Which status for the volunteer ?

Eve-Marie Halba, Bénédicte Halba (eds) et Joël Balavoine, Jean-Pierre Balligand, Jean Bastide, Christophe Borgel, Raymond Caire, Brigitte Clavagnier, Gérard Couturier, Dominique Delpirou, Patrick Duong, Jacques Lecugy, Philippe Malaurie, Anne Marchand, Catherine Mundubeltz, Hugues Portelli, Michèle-Laure Rassat, Jean Savatier, Bernard Seillier, Cécile Sportis, Jean-Pierre Sueur

  • Publication : 1998
  • iriv
  • 95 pages
  • ISBN : 2-9513188-0-4

Why do volunteers exist ?
For the sceptic, a volunteer may be incompetent and even dishonest (Philippe Malaurie) ; a volunteer may be clumsy (Anne Marchand) ; a volunteer may also compete with paid staff (Jean Savatier) ;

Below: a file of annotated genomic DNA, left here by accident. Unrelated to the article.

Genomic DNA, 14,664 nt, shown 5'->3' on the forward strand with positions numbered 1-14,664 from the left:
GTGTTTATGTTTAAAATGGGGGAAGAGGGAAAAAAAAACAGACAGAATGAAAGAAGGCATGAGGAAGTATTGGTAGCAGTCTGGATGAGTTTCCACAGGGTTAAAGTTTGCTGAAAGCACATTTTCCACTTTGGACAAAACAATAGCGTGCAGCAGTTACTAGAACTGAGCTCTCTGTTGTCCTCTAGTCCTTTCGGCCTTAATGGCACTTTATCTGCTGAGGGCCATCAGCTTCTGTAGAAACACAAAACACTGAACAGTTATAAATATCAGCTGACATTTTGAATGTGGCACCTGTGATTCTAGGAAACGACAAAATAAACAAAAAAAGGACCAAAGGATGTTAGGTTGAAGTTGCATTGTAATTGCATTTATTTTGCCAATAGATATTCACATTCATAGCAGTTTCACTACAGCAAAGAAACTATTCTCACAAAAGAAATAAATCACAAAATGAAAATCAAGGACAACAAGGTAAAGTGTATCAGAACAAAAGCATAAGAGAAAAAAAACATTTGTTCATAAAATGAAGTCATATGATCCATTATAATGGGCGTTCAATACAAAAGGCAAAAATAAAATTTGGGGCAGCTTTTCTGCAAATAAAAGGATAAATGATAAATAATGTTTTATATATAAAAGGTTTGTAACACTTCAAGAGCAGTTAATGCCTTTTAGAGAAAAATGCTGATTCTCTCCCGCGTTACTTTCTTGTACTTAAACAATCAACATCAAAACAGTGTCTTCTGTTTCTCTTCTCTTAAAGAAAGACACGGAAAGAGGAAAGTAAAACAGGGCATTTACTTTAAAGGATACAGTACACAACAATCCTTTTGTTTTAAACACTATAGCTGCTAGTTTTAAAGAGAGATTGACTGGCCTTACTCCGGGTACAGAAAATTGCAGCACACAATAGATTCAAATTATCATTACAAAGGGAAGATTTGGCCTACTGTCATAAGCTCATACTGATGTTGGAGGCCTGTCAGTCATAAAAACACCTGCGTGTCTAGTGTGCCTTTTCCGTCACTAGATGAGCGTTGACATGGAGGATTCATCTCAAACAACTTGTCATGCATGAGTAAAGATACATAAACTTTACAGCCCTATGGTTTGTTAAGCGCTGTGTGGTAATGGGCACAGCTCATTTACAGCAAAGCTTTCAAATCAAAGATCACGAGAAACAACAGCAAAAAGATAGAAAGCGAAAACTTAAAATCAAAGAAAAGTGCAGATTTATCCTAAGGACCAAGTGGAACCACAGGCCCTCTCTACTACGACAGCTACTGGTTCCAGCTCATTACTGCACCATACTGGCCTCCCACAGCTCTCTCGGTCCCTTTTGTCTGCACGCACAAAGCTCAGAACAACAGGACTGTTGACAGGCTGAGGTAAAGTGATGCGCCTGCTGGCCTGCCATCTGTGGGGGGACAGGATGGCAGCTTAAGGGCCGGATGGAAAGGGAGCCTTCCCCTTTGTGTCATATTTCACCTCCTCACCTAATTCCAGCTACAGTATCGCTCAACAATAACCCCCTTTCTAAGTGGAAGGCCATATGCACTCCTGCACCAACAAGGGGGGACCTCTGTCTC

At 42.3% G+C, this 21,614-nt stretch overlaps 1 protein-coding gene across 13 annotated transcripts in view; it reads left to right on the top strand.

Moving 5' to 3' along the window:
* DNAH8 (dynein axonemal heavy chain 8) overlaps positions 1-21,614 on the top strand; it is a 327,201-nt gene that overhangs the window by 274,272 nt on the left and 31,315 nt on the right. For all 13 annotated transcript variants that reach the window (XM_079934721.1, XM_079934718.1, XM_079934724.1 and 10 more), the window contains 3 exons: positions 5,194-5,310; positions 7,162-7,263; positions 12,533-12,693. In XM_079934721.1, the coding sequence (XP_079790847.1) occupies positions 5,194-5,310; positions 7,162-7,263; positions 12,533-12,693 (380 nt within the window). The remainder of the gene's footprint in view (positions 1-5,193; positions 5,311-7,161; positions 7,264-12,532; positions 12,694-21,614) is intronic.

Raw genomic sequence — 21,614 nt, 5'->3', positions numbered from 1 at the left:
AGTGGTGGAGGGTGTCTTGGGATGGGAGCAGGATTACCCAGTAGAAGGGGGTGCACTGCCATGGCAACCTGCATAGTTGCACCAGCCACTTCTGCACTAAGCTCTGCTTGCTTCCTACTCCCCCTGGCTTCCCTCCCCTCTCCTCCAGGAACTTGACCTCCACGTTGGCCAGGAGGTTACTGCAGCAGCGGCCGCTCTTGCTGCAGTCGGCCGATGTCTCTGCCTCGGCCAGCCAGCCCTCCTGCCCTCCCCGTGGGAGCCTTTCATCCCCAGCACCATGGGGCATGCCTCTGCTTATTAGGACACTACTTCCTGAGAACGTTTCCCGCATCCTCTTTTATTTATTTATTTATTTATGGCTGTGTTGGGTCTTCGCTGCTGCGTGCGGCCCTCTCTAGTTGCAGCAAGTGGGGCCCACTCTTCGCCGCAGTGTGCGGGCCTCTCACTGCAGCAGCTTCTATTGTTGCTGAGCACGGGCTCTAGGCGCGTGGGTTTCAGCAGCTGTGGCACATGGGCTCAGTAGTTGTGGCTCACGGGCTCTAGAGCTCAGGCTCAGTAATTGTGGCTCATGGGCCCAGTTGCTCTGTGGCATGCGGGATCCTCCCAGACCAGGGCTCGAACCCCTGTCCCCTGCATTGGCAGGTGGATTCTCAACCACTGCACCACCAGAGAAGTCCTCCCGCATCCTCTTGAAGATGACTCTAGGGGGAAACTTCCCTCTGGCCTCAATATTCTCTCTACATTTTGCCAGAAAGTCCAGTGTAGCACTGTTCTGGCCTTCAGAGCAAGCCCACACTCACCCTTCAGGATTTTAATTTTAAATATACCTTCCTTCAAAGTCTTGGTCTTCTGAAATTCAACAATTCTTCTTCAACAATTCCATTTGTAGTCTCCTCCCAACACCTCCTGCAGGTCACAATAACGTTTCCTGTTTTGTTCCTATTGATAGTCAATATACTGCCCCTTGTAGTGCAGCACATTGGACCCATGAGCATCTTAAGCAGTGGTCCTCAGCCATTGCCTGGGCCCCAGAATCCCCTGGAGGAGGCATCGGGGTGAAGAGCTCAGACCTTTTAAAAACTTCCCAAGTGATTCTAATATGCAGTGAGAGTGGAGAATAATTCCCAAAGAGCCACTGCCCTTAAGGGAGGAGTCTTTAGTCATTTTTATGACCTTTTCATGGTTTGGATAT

For the disillusioned, volunteerring is an easy way for the Government to save money (Michèle-Laure Rassat) ; when the volunteer is getting skilled , he/she may become a second -class paid staff (Hugues Portelli);
For the enthusiastic, the volunteer plays a major role in society ; he/she supports the oustsiders (poor, homeless, sick or handicapped people) ; he contributes to the International humanitarian support . 
Is a status conceivable for the volunteer ? There is no legal framework for the volunteer, but some dispatched refererences in several texts. A status would lead to a better recognition (Christophe Borgel et Hugues Portelli) ; a training for volunteers (Jean Bastide and Jean-Pierre Sueur); a much higher involvement of paid staff in volunteering especially with the increase in free time (Dominique Delpirou); a minimum protection for volunteers concerning abuse in repayment of back taxes (Brigitte Clavagnier) and concerning the penal responsibility (Jean-Pierre Balligand).


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